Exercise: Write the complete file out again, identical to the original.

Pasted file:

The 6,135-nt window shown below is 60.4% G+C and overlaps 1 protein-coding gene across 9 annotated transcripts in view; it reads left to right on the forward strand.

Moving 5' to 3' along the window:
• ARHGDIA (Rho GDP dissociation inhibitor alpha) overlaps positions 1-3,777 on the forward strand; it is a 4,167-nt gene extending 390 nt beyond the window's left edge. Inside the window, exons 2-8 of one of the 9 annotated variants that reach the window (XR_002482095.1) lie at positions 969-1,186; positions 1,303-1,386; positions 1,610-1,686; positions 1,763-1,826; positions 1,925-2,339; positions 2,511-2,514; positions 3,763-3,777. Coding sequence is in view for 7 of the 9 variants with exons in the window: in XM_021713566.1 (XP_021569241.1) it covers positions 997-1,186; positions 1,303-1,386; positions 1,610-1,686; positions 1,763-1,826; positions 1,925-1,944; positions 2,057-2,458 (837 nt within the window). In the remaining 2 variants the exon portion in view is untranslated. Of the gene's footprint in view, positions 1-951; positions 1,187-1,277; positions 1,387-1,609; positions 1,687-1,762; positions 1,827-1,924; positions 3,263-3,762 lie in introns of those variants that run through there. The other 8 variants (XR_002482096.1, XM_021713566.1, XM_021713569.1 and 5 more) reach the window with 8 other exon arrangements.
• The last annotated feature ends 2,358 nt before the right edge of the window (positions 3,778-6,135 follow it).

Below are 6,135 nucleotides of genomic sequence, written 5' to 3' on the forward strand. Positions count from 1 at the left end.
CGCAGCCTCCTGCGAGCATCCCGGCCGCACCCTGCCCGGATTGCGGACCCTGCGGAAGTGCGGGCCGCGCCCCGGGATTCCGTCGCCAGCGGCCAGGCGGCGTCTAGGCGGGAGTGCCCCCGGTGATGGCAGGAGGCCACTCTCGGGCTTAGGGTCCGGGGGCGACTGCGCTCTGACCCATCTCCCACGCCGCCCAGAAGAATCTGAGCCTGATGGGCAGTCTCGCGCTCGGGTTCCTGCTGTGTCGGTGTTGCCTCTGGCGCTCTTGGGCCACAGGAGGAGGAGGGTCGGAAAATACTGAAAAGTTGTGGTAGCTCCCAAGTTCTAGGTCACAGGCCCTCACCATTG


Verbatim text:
The 6,135-nt window shown below is 60.4% G+C and overlaps 1 protein-coding gene across 9 annotated transcripts in view; it reads left to right on the forward strand.

Moving 5' to 3' along the window:
• ARHGDIA (Rho GDP dissociation inhibitor alpha) overlaps positions 1-3,777 on the forward strand; it is a 4,167-nt gene extending 390 nt beyond the window's left edge. Inside the window, exons 2-8 of one of the 9 annotated variants that reach the window (XR_002482095.1) lie at positions 969-1,186; positions 1,303-1,386; positions 1,610-1,686; positions 1,763-1,826; positions 1,925-2,339; positions 2,511-2,514; positions 3,763-3,777. Coding sequence is in view for 7 of the 9 variants with exons in the window: in XM_021713566.1 (XP_021569241.1) it covers positions 997-1,186; positions 1,303-1,386; positions 1,610-1,686; positions 1,763-1,826; positions 1,925-1,944; positions 2,057-2,458 (837 nt within the window). In the remaining 2 variants the exon portion in view is untranslated. Of the gene's footprint in view, positions 1-951; positions 1,187-1,277; positions 1,387-1,609; positions 1,687-1,762; positions 1,827-1,924; positions 3,263-3,762 lie in introns of those variants that run through there. The other 8 variants (XR_002482096.1, XM_021713566.1, XM_021713569.1 and 5 more) reach the window with 8 other exon arrangements.
• The last annotated feature ends 2,358 nt before the right edge of the window (positions 3,778-6,135 follow it).

Below are 6,135 nucleotides of genomic sequence, written 5' to 3' on the forward strand. Positions count from 1 at the left end.
CGCAGCCTCCTGCGAGCATCCCGGCCGCACCCTGCCCGGATTGCGGACCCTGCGGAAGTGCGGGCCGCGCCCCGGGATTCCGTCGCCAGCGGCCAGGCGGCGTCTAGGCGGGAGTGCCCCCGGTGATGGCAGGAGGCCACTCTCGGGCTTAGGGTCCGGGGGCGACTGCGCTCTGACCCATCTCCCACGCCGCCCAGAAGAATCTGAGCCTGATGGGCAGTCTCGCGCTCGGGTTCCTGCTGTGTCGGTGTTGCCTCTGGCGCTCTTGGGCCACAGGAGGAGGAGGGTCGGAAAATACTGAAAAGTTGTGGTAGCTCCCAAGTTCTAGGTCACAGGCCCTCACCATTG